‘Mining and fraudulent’ clearances in Manipur

Jajo Themson
Contd from previous issue
Series of community objections
There have been series of objections from Civil Society organizations and concerned villagers in Manipur especially in the hill districts against the proposed chromium and limestone mining. The main reason behind is either due to fraudulent clearance undermining the rights of the resource owners or due to complete absence of such mandatory clearance. The concerned villagers neither have detailed knowledge about mining plan nor were consulted, confirming that no consent were ever sought from the indigenous community so far. This is the prime factor why the villagers of Shingcha, Kamjong district, in its Emergency Assembly held on 27 September, 2020, resolved to stand against the proposed chromium mining plan at Shingcha village. Further, the Rilram Area Maring Organisation (RAMO), Tengnoupal district on 3rd October, 2020 unanimously resolved to prohibit any form of No Objection Certificate (NOC) or agencies or departments related to mass mining of chromite. Moreover, village chiefs of Molnoi and representatives of students’ and women organisations, Tengnoupal district on 8th October, 2020 resolved to stand against any form of mining in Manipur without recognition of peoples’ rights over their land, resources and consent. In yet another development, the Tangkhul Naga Long (TNL) on 27th November, 2020 expressed its grave concern and called to desist mining in Ukhrul and Kamjong districts.
In the light of the above discussion, it is crystal clear that the proposed chromium and limestone mining in Ukhrul, Kamjong and Tengnoupal district in Manipur are without mandatory clearances. It is illegal as per the NGT Court judgment 7th May, 2015 as well as undermines the Supreme Court Order dated 16th July 2013, defeating the rights of mineral ownership of indigenous land and mineral. It also violates the right and powers conferred on the Autonomous District Council under the V & VI Schedule of the Indian Constitution. Further, the same also defeats the SC judgment on Samatha Bauxite Mining case, 1997 which clearly recognized the rights of the tribal on land and resources.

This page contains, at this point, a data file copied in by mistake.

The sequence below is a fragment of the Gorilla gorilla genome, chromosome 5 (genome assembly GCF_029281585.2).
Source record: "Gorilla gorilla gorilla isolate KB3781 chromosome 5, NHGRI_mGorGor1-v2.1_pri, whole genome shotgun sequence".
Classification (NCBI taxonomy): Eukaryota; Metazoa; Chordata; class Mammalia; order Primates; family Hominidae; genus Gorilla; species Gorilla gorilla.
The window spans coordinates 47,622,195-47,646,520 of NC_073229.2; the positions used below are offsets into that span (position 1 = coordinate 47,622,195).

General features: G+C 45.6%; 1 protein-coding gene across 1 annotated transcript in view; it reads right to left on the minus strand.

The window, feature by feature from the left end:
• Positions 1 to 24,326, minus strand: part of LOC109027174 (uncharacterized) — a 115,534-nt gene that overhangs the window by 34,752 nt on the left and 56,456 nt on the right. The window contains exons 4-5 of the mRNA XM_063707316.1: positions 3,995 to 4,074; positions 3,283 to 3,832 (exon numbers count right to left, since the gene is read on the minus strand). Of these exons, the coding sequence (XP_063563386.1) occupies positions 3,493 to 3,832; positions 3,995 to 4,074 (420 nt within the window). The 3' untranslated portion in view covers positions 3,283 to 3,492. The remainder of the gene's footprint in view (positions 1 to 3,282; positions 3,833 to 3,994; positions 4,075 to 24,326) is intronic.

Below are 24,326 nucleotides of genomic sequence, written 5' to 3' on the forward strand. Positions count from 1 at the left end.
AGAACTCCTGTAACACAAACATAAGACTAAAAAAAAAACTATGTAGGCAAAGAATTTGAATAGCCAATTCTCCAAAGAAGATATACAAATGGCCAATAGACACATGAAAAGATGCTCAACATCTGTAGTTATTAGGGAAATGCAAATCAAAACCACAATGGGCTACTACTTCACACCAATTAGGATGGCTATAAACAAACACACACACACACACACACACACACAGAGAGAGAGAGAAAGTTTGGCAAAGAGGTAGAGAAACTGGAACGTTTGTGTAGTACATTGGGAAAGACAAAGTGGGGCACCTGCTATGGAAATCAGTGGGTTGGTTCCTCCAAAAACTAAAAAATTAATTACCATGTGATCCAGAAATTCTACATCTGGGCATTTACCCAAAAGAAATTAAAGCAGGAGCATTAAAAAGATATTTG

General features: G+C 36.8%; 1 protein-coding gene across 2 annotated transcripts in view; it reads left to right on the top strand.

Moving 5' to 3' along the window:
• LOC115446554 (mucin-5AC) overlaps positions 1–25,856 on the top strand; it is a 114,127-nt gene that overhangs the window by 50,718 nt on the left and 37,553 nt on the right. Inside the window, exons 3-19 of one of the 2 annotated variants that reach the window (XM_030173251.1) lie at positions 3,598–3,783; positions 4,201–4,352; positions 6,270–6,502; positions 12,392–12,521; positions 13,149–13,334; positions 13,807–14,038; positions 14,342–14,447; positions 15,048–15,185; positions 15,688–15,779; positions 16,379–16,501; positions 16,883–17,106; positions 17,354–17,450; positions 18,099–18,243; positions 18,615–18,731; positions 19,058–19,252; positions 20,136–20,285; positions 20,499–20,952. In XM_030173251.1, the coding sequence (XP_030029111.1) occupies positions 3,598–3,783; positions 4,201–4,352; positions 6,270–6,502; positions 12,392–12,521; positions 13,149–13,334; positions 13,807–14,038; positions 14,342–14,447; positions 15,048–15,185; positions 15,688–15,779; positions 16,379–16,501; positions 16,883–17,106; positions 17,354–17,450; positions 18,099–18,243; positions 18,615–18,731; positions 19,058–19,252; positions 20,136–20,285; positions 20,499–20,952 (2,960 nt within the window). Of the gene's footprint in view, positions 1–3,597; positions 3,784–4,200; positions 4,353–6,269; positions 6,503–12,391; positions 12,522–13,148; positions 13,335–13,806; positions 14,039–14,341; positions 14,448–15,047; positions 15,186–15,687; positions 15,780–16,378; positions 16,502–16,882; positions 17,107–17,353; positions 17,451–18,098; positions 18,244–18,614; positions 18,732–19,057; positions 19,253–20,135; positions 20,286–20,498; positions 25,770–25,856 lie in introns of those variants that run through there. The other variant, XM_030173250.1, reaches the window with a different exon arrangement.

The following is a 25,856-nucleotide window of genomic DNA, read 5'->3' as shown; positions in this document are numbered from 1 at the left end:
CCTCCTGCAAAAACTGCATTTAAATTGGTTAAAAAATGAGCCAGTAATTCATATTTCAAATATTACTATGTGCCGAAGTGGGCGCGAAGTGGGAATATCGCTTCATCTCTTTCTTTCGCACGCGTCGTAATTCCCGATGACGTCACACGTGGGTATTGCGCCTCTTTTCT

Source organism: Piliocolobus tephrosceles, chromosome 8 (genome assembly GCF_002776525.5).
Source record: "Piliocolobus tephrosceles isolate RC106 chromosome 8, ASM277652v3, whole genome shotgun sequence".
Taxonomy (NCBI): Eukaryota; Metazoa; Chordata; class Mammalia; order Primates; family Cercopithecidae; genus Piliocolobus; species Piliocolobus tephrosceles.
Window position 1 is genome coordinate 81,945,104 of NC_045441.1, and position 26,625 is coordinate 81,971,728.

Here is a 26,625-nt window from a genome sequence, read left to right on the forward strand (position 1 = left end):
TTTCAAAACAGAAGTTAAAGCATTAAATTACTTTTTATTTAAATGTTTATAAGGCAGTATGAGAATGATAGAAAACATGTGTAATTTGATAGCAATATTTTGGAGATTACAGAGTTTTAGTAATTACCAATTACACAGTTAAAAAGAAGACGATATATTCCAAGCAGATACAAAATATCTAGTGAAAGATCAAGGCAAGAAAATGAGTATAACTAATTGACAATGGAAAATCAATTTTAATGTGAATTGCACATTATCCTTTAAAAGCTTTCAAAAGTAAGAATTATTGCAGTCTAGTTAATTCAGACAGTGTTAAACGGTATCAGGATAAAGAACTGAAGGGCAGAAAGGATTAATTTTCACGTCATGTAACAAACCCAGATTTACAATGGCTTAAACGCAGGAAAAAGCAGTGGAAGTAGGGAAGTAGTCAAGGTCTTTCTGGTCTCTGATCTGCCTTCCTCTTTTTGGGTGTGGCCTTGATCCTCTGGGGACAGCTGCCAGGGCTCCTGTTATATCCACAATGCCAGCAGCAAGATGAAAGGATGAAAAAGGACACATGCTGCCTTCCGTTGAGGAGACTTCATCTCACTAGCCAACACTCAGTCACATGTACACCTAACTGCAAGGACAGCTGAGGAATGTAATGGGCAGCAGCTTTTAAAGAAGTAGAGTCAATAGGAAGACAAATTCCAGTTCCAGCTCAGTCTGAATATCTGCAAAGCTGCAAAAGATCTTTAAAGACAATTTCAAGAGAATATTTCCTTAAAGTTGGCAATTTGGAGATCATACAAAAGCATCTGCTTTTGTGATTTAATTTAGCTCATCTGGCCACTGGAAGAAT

Therefore in conclusion, it is compelling that project developers and mining companies strictly adhere to the procedural norms, rules and guidelines of the Ministry of Environment and Forest-Climate Change (MoEFCC) and comply with the relative judgments of the Supreme Court and NGT on mineral mining. Least impacts on forest and environment and their mitigating measures through standard Detail Impacts Assessment (DIA) are compulsory in the interest of safeguarding the fragile world ecosystem. Full and legitimate clearances should be acquired. Necessary conditions provided in the FRA, 2006 in acquiring mandatory clearances should be fully complied with so that there is transparency and accountability in the process. In the absence of which, the initiative of chromium and limestone mining projects are not free from diverse angles of confrontation from environment, health, livelihood, land and resource ownership rights and other human rights complications. If mining is for development, be it a sustainable development that doesn’t effect environment and victimize human beings.  Additionally, mineral mining should be pro-environment and pro-social perspectives so that the true terms of sustainable development could be achieved.   
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